As outlined earlier this year, the timing and extent of the Canterbury earthquake rebuild is difficult to forecast. If significant extra seismic activity causes further damage, the risk that the cost of rebuilding exceeds the current $20 billion estimate factored into our main forecasts would clearly rise, as would the risk that the rebuild would be slower and overall economic activity lower in the short term. Conversely, if seismic activity and insurance-related issues that are currently delaying the process were to be rectified sooner than assumed, the rebuild could gather pace more quickly. Accordingly, residential and non-residential construction, imported goods and employment would all be stronger than in the main forecasts. As a result, we would expect wages in and around the rebuild area to come under upward pressure, as well as prices for some goods - particularly housing goods and services. On top of this, a more rapid rebuild could boost wider confidence in the economy, providing a lift to consumer spending and business investment.
... and risks from non-economic events
There are also non-economic risks that may impact on the economy, particularly climatic conditions here and abroad. Poor weather and droughts have adversely affected domestic agricultural production in the past and remain a residual risk. Equally, weather-driven supply shocks in New Zealand's competitor countries also pose risks to the price of New Zealand's exports. There are other inherent risks from a range of environmental events as well, including the potential for biosecurity issues to hit the agricultural sector and the impact of one-off events such as the recent Rena shipping incident in the Bay of Plenty.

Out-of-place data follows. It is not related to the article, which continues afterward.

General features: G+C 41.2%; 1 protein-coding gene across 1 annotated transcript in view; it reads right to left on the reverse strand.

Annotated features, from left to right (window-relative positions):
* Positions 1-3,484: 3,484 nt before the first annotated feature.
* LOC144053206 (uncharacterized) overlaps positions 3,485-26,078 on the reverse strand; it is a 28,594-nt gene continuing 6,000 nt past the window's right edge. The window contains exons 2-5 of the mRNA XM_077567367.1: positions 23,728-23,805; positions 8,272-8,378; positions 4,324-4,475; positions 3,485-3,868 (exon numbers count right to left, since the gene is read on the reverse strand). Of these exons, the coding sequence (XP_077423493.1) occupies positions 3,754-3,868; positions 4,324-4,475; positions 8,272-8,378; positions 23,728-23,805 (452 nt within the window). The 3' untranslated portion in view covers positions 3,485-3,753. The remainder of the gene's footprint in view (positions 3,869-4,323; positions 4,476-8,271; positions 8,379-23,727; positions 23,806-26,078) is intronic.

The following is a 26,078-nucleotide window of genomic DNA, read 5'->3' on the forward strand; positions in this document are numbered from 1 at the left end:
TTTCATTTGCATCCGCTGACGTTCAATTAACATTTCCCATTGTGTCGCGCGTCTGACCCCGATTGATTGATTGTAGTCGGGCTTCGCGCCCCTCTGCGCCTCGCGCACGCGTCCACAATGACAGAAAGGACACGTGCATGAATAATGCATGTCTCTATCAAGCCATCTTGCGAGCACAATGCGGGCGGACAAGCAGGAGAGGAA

There are upside risks, but these are small at present
The discussion up to now has centred on the negative risks facing the economy, but there are also some positive risks - albeit small at present. Possible factors this time around include the terms of trade holding up higher than forecast and/or a quicker and more decisive resolution to the problems in the euro area (as opposed to the “manage through” assumed in the main forecasts). In addition, a weaker exchange rate profile than we forecast would be expected to provide a competitive boost to New Zealand-based exporters.